For async python.

I disagree. Twisted is a sprawling codebase, it started as a game library that turned into an async library along the way, you need to read books to get the full documentation, and some of it doesn't even have docstrings or comments.

You are right it is not the best example of an open source project, and for what you say it neither is a good python project example. But is there any other place you can get the hold of working async with python, it may be hard, but you would learn a lot.

But maybe there are other async python projects that I don't know of. If you know of any please post them, I would also like to learn more about the subject.

I´m just a user and not a contributor (I don´t know the source code), but the project is following good webdev techniques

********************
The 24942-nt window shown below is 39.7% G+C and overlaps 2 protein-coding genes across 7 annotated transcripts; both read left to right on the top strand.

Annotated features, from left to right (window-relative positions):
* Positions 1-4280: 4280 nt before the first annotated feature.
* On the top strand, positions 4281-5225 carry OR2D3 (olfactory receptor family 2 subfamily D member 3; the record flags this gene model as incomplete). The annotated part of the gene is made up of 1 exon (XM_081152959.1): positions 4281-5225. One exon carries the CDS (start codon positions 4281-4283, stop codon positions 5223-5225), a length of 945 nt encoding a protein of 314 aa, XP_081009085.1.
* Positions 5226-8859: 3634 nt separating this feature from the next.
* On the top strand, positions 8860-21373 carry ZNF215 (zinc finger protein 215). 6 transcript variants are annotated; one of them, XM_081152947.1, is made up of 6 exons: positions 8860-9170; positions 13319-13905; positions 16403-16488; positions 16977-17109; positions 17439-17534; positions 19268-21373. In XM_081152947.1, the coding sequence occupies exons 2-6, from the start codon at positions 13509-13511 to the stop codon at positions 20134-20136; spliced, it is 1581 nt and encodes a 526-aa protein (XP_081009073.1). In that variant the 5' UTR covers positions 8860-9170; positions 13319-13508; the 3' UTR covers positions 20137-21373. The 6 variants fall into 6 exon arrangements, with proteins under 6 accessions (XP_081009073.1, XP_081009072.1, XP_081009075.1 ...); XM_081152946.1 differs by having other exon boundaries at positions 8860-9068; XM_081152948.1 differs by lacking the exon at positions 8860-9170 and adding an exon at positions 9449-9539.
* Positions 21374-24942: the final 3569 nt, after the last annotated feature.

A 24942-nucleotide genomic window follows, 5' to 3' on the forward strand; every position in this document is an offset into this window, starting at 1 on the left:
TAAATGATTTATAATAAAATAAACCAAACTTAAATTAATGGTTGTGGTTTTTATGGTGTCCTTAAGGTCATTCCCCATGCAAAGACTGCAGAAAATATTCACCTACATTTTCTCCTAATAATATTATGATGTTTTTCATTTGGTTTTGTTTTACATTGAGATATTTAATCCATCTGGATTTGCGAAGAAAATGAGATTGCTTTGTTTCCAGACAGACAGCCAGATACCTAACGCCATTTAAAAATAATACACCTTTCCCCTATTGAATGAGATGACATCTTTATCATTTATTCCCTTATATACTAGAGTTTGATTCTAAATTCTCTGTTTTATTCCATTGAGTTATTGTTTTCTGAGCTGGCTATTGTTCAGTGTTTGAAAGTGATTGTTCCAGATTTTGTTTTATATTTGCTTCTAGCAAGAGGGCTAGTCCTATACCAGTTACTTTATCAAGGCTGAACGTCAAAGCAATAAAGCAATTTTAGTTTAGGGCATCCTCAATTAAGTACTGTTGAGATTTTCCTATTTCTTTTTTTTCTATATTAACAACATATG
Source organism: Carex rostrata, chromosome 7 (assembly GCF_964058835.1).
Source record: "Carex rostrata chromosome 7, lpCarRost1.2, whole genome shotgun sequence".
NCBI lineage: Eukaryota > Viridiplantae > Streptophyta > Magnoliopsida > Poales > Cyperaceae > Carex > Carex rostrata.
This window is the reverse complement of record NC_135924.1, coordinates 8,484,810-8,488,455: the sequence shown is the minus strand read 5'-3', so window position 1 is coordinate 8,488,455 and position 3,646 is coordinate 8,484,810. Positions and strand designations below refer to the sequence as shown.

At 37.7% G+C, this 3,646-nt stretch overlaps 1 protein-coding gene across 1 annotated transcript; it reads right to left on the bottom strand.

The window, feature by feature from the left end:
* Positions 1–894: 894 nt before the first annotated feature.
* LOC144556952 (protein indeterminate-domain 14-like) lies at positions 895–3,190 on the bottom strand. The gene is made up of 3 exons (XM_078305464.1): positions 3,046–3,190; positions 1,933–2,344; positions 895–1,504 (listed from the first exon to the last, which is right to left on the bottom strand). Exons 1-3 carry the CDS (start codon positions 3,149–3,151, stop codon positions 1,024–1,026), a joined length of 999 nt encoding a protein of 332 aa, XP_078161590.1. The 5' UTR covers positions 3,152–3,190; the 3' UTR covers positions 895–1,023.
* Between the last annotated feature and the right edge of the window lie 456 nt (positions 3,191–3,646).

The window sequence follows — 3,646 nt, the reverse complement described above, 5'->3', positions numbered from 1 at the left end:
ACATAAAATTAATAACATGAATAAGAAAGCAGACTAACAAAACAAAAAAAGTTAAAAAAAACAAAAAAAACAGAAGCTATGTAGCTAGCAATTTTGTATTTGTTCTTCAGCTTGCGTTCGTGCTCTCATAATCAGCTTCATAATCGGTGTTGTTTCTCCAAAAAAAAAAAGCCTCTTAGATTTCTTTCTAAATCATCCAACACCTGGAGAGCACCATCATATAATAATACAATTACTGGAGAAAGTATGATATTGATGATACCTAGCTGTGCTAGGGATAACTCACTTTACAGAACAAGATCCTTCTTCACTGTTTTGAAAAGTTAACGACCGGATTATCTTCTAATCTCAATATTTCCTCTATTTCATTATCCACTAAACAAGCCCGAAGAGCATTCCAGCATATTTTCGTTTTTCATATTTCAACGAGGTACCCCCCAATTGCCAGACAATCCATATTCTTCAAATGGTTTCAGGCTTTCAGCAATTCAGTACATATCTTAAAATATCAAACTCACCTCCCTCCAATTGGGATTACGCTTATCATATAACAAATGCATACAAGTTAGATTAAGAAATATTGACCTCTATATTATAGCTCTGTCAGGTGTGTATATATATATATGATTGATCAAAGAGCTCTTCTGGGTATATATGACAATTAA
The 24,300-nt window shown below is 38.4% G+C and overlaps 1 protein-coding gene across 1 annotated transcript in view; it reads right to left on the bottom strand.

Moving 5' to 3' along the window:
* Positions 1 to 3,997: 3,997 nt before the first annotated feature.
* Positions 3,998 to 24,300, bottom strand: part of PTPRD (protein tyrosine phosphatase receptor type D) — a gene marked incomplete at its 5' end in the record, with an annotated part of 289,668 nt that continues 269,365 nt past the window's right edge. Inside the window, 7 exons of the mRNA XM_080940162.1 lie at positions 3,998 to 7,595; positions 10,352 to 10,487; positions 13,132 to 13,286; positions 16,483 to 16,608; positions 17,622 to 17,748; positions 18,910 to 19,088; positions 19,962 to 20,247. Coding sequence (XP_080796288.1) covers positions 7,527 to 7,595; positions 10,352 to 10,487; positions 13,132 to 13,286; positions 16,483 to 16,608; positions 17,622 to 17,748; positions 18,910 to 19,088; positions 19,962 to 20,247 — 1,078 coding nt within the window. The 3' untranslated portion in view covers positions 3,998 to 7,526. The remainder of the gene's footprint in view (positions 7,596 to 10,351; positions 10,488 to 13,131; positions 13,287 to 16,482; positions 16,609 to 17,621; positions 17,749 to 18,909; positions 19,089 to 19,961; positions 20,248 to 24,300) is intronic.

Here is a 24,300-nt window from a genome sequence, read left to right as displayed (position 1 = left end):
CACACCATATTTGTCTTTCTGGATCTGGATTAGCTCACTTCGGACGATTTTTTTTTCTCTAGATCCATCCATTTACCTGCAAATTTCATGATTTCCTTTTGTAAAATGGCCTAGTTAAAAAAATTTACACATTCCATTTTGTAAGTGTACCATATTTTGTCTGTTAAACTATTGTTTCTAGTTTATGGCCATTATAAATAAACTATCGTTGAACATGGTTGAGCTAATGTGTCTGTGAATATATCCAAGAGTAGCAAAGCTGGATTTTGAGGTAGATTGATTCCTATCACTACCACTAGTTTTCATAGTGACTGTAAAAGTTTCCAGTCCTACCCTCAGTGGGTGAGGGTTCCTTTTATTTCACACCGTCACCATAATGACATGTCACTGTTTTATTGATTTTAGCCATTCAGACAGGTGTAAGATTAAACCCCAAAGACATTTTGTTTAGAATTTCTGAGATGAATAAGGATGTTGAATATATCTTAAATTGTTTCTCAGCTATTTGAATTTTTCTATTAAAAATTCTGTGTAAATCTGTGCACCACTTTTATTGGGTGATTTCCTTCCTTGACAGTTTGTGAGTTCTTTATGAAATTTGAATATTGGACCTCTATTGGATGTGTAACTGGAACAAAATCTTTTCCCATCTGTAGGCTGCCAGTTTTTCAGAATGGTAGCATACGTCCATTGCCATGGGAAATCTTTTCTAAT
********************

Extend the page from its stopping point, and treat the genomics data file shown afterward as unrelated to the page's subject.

* https://github.com/web2py/web2py/

* https://github.com/web2py/pydal

Django, Tornado, Sentry, Newsblur

Really the hard way?

https://hg.python.org/cpython/file/3.5/Lib/collections/__ini... Knowing specialized data structure in a language is always important and this is well coded.

Well see the 2 lines I pointed in one of the standard library in python and you will understand that even in good language there will always be dust under the carpet at one point. https://hg.python.org/cpython/file/5c3812412b6f/Lib/email/_h...

Thanks for the recommendations, I think they may be a bit above me at the moment (I don't have enough knowledge of Python to be able to identify dust under the carpet :)

But you did teach me one thing, I didn't know that the """ could be used for commenting. I thought it was only for multi-line print statements.